Verandas offer a nice open space to houses where residents can enjoy some fresh air. Situated on the outskirts of Ahmedabad city, a weekend home reimagines and reinterprets the conventional notion of a veranda. Hence the name Veranda House. Designed by Studio Espaazo, the residence is enveloped by a lush tapestry of dense foliage, occupying one-third of the property together with a retail Bonsai Boutique. 

According to the studio, the client’s vision encompassed a residence where each area established a profound connection with the landscapes. They prefer the absence of traditional beams while maintaining structural integrity and visual cohesiveness. The intention with this concept is to intricately intertwine the built environment with the natural surroundings. A steadfast commitment to environmental preservation guided the construction process, ensuring the protection and conservation of every existing tree within the premises.

The architect drew inspiration for the form of the structure from the irregular formations found in nature where each element possesses its own inherent imperfections. The design elements used created harmony with the organic nature of the overall form, further accentuating its imperfections and embracing the variability observed in the natural cycles. 

Visitors of the Veranda House will be greeted by a captivating view of the open facade in the background upon entry, subtly revealed through a low-height wall, portraying an artistic tale of avian presence. 

Related Read: 5 Residential Courtyards that Welcome Nature Through Glass

Each corner of the 4500 square feet single-level structure presents a unique character and guides individuals through a journey they can weave on their own. The architect explains that the design incorporates various elements to establish a strong connection between the interior and exterior. The windows, for example, open up to lush green courtyards and the doors reveal dense landscapes with sculptures and water features interacting with the greenery. 

The flooring showcases intricate leaf and bird inlays, narrating a story of the natural cycle. The play of shadows of the frangipani tree on the slabs creates a sense of being beneath the foliage. Additionally, the outdoor areas establish a compelling link with the indoor spaces through the reflection of the structure in the pool, creating the sense of bringing the outdoors inside and the indoors outside. Each room has been deliberately designed to direct one’s attention toward the enticing landscapes, adding another dimension to the overall spatial experience.

The studio elaborates that the structural design showcases a harmonious blend of mushroom-shaped columns and rectangular columns, strategically positioned in diverse arrangements, symbolizing the organic layers found in the natural environment. The design of the Veranda House incorporates a floating plinth in the structure which creates the illusion of the structure being suspended above the ground, enhancing the overall aesthetic appeal. Cantilevers of four feet at the plinth level and 10 feet at the slab level were also strategically implemented, eliminating the need for conventional beams while keeping the structural stability intact. This combination of a floating plinth and cantilevers resulted in a seamless architectural composition.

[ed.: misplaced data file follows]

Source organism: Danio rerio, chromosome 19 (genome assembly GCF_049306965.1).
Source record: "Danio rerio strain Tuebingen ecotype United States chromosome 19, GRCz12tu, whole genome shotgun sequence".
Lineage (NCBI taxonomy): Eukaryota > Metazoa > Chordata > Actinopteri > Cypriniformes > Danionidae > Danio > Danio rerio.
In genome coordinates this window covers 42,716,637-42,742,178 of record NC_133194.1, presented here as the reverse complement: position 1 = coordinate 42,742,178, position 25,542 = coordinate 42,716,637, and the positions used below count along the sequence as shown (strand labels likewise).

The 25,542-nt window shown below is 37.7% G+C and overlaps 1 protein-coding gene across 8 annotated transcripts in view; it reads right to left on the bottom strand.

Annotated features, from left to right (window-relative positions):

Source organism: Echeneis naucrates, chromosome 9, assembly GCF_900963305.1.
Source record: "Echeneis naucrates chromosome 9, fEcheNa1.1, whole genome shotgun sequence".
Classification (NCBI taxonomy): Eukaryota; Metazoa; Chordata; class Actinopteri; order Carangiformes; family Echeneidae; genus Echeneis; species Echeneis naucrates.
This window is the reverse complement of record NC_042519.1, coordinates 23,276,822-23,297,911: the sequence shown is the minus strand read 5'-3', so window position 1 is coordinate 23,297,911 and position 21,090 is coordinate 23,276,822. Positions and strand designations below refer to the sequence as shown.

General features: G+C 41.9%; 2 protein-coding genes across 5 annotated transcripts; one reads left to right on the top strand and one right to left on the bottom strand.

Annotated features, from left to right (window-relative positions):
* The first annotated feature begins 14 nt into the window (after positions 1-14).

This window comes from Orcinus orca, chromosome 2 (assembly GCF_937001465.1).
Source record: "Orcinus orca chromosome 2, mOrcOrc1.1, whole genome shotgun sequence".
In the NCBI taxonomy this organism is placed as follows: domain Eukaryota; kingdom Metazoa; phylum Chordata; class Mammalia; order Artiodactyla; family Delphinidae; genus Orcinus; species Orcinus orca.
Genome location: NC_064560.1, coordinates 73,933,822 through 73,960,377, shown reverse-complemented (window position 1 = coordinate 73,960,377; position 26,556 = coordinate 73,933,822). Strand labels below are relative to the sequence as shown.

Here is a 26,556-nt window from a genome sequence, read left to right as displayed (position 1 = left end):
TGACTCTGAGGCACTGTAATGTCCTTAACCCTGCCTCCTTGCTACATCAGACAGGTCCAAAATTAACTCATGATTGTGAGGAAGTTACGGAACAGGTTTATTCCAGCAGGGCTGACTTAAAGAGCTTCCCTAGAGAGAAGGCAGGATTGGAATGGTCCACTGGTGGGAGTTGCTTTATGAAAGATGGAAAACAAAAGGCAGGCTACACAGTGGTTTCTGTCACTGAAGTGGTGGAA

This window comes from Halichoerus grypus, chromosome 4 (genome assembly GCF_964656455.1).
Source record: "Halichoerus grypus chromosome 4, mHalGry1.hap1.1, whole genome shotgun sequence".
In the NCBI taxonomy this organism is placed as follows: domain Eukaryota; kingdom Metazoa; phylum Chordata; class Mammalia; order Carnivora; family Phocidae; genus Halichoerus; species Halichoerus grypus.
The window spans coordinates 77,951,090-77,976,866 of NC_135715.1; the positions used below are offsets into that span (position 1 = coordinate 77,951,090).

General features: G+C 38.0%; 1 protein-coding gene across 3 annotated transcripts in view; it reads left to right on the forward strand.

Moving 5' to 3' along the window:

Moreover, the architect utilizes exposed concrete for the structure, while they carefully selected lime plaster finishes to maintain an earthy and sleek aesthetic. The black natural Kadappa stone flooring, locally found in India, serves as a prominent visual element and acts as a backdrop for the other components within the space. Its natural tonal variations and gradients form captivating patterns, providing subtle guidance for movement in the open space. Rather than enclosing the rooms with solid walls, glass has been employed as a vertical element to maximize the connection with the surrounding natural environment. The house comprises two distinct blocks, one for private spaces and another for semi-private areas. By opening the glass doors, a seamless transition occurs, transforming the interior into a veranda-like extension, seamlessly merging the indoor and outdoor spaces. The roof gracefully soars to a height of 12 feet, finished with a layer of meticulously finished insulated tiles atop a resilient concrete slab.

The bedroom features lime plaster finishes in subtle earthy tones, while the overall interior design has a palette inspired by nature. To create harmony between the bedroom and other areas, the living, dining, and kitchen areas feature similar tones, and natural materials such as cane and wood, have been used throughout the space.

In the interior, the architect explains that the inclusion of murals narrates an interesting expression of Indian species of birds flying into the house through different timings of the day, embodying the essence of being on a veranda and immersing oneself in nature’s lap. The elements, accent pieces, and fixtures were designed with great consideration given to honoring the organic form of the Veranda House and conveying the notion of serendipitous shapes and celebrating the beauty of irregularity.

Photography by Murtaza Gandhi

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